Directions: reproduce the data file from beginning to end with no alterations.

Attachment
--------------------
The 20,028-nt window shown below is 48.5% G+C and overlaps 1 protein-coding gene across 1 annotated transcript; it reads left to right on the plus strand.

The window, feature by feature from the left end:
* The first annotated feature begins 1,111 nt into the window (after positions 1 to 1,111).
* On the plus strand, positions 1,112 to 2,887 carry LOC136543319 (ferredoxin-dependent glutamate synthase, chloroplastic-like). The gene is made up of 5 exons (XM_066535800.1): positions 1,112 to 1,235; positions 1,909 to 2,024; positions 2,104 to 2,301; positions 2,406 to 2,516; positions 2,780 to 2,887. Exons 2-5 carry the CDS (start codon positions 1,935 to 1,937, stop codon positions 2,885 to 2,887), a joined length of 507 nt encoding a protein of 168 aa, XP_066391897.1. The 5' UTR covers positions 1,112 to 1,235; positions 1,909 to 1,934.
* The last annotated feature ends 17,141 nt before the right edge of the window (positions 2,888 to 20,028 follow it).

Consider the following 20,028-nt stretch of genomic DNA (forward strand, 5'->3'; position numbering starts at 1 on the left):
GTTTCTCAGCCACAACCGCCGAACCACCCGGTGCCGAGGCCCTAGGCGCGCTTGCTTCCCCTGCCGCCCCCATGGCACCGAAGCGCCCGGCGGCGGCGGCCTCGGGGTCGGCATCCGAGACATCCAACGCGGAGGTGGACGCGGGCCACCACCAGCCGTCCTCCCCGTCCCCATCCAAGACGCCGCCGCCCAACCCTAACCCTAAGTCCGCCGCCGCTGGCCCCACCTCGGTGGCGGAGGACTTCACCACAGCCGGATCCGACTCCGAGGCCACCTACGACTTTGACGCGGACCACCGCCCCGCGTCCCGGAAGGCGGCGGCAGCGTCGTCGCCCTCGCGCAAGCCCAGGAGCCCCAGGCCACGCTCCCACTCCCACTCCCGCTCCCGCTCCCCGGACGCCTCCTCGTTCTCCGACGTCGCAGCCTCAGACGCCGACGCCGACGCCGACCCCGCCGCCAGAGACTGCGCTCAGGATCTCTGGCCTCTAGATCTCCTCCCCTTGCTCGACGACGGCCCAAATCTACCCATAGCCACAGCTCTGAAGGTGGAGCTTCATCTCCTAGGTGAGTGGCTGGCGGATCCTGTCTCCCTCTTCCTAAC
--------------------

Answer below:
The 20,028-nt window shown below is 48.5% G+C and overlaps 1 protein-coding gene across 1 annotated transcript; it reads left to right on the plus strand.

The window, feature by feature from the left end:
* The first annotated feature begins 1,111 nt into the window (after positions 1 to 1,111).
* On the plus strand, positions 1,112 to 2,887 carry LOC136543319 (ferredoxin-dependent glutamate synthase, chloroplastic-like). The gene is made up of 5 exons (XM_066535800.1): positions 1,112 to 1,235; positions 1,909 to 2,024; positions 2,104 to 2,301; positions 2,406 to 2,516; positions 2,780 to 2,887. Exons 2-5 carry the CDS (start codon positions 1,935 to 1,937, stop codon positions 2,885 to 2,887), a joined length of 507 nt encoding a protein of 168 aa, XP_066391897.1. The 5' UTR covers positions 1,112 to 1,235; positions 1,909 to 1,934.
* The last annotated feature ends 17,141 nt before the right edge of the window (positions 2,888 to 20,028 follow it).

Consider the following 20,028-nt stretch of genomic DNA (forward strand, 5'->3'; position numbering starts at 1 on the left):
GTTTCTCAGCCACAACCGCCGAACCACCCGGTGCCGAGGCCCTAGGCGCGCTTGCTTCCCCTGCCGCCCCCATGGCACCGAAGCGCCCGGCGGCGGCGGCCTCGGGGTCGGCATCCGAGACATCCAACGCGGAGGTGGACGCGGGCCACCACCAGCCGTCCTCCCCGTCCCCATCCAAGACGCCGCCGCCCAACCCTAACCCTAAGTCCGCCGCCGCTGGCCCCACCTCGGTGGCGGAGGACTTCACCACAGCCGGATCCGACTCCGAGGCCACCTACGACTTTGACGCGGACCACCGCCCCGCGTCCCGGAAGGCGGCGGCAGCGTCGTCGCCCTCGCGCAAGCCCAGGAGCCCCAGGCCACGCTCCCACTCCCACTCCCGCTCCCGCTCCCCGGACGCCTCCTCGTTCTCCGACGTCGCAGCCTCAGACGCCGACGCCGACGCCGACCCCGCCGCCAGAGACTGCGCTCAGGATCTCTGGCCTCTAGATCTCCTCCCCTTGCTCGACGACGGCCCAAATCTACCCATAGCCACAGCTCTGAAGGTGGAGCTTCATCTCCTAGGTGAGTGGCTGGCGGATCCTGTCTCCCTCTTCCTAAC